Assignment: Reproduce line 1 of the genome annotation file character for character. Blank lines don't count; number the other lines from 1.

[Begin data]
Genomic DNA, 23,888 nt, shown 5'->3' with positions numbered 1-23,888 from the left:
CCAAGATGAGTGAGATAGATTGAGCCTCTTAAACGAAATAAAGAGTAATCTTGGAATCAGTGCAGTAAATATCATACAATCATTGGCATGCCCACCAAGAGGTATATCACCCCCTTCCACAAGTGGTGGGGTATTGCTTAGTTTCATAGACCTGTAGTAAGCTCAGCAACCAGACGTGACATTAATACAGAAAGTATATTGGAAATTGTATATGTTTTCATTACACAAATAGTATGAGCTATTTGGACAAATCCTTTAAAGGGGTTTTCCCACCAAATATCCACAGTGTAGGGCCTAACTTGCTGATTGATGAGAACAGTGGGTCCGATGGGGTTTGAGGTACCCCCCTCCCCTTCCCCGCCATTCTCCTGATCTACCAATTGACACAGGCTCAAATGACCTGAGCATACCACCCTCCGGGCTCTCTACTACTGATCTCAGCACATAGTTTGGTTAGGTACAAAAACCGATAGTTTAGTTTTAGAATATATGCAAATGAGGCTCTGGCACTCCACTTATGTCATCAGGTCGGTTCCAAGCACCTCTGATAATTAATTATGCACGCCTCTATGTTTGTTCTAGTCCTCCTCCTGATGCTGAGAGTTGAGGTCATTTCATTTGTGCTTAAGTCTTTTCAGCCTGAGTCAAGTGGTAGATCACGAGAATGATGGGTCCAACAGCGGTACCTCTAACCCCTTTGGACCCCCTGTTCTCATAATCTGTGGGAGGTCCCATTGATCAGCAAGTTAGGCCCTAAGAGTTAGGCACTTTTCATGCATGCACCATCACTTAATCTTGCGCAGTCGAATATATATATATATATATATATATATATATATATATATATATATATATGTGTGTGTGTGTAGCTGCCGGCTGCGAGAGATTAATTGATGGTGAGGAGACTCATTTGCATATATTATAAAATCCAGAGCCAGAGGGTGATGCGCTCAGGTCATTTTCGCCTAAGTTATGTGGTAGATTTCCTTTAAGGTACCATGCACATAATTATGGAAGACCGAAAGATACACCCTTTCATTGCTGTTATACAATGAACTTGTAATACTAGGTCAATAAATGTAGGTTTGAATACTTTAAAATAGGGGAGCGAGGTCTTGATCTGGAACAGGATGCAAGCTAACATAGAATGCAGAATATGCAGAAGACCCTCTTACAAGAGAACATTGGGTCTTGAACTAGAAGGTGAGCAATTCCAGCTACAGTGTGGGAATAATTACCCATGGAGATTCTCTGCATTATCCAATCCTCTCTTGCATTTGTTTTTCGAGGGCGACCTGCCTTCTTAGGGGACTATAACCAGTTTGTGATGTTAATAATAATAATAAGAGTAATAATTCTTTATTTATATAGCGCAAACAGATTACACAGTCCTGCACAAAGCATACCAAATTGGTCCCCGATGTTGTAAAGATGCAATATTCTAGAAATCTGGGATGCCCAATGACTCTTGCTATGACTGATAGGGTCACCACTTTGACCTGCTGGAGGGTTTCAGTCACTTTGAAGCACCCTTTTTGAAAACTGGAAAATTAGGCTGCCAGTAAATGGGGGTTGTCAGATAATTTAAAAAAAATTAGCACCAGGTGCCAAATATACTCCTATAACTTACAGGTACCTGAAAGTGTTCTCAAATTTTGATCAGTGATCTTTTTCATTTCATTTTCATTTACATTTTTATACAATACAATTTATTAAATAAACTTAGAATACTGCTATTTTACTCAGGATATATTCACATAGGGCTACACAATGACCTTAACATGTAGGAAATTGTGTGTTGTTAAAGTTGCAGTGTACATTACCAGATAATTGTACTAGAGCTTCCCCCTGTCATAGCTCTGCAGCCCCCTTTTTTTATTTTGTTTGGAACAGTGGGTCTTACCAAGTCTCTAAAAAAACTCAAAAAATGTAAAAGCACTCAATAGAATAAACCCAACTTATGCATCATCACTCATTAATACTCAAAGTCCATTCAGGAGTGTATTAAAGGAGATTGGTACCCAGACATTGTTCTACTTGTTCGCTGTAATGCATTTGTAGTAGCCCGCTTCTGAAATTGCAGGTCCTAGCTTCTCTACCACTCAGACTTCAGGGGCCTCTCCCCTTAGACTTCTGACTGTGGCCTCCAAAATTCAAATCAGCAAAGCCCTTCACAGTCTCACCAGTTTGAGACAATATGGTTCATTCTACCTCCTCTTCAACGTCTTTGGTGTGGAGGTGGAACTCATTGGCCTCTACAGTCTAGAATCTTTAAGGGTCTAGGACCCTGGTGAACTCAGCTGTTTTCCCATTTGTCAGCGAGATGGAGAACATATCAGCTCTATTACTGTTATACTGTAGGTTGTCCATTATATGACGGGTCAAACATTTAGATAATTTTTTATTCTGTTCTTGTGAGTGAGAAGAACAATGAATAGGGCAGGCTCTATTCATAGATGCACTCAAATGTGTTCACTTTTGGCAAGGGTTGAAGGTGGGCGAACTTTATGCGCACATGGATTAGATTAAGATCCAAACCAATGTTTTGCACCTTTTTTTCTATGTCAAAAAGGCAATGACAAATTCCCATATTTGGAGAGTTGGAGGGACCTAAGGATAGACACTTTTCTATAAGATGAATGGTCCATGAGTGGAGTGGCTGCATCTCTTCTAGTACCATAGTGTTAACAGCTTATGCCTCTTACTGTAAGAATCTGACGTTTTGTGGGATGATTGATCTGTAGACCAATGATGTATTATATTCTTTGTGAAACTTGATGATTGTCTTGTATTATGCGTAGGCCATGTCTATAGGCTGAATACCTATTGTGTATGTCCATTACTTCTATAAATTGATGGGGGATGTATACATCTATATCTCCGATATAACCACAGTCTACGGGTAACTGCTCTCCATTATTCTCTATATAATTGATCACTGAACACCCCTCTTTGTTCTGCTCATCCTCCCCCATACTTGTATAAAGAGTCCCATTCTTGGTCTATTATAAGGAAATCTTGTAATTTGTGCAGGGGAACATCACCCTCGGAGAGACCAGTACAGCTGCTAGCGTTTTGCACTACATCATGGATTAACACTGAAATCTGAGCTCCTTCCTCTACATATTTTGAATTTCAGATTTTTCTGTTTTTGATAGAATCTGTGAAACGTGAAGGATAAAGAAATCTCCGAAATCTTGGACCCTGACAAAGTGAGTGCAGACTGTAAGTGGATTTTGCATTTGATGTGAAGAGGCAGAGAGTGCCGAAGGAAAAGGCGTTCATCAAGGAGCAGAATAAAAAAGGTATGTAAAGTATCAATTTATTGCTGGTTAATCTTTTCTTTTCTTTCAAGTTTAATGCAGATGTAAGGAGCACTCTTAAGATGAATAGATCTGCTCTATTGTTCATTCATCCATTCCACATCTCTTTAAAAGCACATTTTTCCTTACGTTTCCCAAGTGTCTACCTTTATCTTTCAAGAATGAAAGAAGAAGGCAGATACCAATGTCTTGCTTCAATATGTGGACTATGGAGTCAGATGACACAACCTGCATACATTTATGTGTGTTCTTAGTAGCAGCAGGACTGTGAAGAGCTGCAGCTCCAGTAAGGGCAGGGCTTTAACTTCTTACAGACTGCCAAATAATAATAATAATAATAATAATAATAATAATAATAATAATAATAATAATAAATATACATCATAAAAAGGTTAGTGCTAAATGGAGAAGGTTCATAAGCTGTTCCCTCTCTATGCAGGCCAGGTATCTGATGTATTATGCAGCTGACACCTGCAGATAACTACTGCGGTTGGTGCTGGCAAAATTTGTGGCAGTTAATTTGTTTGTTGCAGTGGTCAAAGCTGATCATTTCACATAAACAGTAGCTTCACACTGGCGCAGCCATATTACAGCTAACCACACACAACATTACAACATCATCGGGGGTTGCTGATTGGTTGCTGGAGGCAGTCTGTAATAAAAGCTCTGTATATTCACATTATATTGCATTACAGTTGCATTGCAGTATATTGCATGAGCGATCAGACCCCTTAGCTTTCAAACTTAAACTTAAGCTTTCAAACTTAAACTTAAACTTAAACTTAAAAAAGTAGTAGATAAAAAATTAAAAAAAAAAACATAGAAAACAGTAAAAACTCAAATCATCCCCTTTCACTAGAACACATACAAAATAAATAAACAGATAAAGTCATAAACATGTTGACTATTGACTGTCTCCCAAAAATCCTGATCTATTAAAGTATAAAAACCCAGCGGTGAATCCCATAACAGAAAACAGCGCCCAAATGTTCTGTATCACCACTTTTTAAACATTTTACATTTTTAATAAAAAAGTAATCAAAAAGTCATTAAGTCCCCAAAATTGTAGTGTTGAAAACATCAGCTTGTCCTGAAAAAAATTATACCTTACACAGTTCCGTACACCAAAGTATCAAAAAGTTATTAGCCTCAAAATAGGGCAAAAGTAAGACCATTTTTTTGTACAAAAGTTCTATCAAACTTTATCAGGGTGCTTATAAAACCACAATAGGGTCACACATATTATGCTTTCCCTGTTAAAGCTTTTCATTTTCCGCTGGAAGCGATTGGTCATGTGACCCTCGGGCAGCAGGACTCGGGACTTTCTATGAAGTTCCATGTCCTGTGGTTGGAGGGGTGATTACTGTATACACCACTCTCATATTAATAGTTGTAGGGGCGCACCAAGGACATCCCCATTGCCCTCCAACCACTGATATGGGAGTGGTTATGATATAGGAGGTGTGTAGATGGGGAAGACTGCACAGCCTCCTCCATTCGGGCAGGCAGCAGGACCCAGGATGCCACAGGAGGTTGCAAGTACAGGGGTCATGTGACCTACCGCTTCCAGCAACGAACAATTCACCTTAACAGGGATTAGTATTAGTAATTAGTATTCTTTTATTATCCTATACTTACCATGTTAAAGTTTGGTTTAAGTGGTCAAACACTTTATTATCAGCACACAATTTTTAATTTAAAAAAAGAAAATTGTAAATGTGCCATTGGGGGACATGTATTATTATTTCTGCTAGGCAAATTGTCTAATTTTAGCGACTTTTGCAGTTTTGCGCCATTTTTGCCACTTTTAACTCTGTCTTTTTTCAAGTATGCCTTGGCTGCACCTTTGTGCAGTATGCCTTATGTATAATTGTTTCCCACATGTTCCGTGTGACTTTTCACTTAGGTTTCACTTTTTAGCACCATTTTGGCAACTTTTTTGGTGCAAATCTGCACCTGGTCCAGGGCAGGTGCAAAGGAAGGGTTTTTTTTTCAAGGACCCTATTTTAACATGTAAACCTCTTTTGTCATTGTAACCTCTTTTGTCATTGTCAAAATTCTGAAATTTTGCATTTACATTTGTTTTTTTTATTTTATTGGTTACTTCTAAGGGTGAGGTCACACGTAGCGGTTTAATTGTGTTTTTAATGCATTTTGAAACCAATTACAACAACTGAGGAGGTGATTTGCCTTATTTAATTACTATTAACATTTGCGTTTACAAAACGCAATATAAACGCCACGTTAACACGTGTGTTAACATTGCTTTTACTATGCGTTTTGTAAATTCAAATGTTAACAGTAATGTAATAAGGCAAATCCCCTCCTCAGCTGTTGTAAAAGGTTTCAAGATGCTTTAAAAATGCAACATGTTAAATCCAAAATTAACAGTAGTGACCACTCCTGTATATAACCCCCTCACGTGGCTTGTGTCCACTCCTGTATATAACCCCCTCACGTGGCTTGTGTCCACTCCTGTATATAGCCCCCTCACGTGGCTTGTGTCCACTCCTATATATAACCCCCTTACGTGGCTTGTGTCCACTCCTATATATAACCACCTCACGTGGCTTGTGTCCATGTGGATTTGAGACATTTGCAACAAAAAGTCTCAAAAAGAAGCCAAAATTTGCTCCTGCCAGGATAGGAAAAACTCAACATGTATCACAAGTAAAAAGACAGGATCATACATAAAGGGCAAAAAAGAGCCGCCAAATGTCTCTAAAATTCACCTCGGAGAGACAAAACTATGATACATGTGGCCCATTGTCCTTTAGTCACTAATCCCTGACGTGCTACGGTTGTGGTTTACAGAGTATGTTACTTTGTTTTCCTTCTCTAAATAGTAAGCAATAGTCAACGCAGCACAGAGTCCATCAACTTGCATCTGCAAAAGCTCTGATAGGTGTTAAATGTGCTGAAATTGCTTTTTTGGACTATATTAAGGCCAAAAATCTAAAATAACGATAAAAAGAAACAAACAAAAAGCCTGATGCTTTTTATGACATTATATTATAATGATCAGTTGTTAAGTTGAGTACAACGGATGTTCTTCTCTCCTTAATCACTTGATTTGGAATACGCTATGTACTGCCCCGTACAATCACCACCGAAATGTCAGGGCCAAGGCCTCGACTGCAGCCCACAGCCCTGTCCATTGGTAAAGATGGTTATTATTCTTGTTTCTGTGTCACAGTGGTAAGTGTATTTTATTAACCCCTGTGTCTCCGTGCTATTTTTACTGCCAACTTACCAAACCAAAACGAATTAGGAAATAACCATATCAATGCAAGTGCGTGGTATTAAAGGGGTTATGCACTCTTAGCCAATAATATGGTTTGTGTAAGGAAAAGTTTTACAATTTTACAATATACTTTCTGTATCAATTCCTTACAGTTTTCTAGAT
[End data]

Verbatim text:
Genomic DNA, 23,888 nt, shown 5'->3' with positions numbered 1-23,888 from the left: